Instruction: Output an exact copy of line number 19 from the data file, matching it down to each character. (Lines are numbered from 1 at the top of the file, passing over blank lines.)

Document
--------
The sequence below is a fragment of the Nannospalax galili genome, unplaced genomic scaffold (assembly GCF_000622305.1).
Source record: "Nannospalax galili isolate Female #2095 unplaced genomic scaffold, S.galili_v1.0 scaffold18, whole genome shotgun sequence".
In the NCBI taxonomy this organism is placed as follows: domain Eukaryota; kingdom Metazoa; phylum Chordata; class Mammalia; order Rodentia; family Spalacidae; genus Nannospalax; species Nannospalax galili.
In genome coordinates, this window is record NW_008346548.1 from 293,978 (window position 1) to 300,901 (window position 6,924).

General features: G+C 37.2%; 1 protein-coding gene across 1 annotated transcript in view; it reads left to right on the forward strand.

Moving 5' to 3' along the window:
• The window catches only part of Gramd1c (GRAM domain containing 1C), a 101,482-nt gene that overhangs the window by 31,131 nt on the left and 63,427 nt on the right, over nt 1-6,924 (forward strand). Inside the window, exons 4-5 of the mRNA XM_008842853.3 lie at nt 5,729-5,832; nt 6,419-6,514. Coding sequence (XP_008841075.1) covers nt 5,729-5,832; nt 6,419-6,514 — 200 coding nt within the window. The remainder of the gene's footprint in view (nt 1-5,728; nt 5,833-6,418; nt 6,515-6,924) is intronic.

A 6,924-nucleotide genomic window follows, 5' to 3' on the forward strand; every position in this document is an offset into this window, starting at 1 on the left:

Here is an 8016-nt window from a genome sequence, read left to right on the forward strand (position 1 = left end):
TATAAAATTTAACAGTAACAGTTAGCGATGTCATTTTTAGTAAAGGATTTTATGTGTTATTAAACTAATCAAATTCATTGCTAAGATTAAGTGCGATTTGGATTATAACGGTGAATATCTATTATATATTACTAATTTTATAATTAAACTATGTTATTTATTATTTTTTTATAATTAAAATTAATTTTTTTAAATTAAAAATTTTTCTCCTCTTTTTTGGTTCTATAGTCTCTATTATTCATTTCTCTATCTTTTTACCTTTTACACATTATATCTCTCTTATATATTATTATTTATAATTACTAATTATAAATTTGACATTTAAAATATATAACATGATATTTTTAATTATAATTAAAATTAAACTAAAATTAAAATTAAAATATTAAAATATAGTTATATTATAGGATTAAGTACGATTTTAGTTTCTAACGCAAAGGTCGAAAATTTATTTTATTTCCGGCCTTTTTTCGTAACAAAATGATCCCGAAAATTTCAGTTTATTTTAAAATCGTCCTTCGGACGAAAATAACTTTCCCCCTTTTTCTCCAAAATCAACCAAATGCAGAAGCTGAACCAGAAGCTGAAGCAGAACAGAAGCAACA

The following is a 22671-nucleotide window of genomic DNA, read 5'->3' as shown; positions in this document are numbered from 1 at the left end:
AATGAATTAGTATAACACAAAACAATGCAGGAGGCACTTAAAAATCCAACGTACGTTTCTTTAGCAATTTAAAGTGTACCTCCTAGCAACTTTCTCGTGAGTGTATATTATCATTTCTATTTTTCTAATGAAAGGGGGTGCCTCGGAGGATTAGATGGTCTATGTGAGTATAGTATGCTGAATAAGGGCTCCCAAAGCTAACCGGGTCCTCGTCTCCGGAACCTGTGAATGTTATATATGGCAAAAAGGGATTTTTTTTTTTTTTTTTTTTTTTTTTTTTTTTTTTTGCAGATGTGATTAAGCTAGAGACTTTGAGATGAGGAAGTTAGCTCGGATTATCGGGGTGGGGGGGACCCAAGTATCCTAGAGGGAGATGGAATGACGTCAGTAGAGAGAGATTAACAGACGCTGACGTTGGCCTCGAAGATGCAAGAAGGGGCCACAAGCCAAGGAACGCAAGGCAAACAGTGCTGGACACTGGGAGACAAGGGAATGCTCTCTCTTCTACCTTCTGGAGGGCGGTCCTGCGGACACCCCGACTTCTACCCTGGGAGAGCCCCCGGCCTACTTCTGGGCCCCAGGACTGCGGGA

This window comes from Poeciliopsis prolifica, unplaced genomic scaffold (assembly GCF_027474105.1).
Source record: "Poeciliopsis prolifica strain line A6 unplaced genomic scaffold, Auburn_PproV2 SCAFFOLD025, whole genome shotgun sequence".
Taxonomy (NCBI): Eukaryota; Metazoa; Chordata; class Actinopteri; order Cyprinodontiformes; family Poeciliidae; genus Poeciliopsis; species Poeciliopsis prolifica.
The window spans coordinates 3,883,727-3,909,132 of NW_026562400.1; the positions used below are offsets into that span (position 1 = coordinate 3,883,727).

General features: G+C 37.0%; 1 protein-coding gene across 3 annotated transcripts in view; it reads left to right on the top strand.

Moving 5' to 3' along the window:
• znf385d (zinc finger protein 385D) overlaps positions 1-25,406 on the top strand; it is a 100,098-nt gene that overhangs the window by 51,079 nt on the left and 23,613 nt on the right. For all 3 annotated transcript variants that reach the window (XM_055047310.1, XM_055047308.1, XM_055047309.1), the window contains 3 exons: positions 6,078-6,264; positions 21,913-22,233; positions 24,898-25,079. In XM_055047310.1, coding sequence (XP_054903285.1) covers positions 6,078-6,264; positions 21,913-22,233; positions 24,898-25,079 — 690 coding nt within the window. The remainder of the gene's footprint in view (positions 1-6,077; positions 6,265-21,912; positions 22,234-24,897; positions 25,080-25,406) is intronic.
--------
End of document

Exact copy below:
• znf385d (zinc finger protein 385D) overlaps positions 1-25,406 on the top strand; it is a 100,098-nt gene that overhangs the window by 51,079 nt on the left and 23,613 nt on the right. For all 3 annotated transcript variants that reach the window (XM_055047310.1, XM_055047308.1, XM_055047309.1), the window contains 3 exons: positions 6,078-6,264; positions 21,913-22,233; positions 24,898-25,079. In XM_055047310.1, coding sequence (XP_054903285.1) covers positions 6,078-6,264; positions 21,913-22,233; positions 24,898-25,079 — 690 coding nt within the window. The remainder of the gene's footprint in view (positions 1-6,077; positions 6,265-21,912; positions 22,234-24,897; positions 25,080-25,406) is intronic.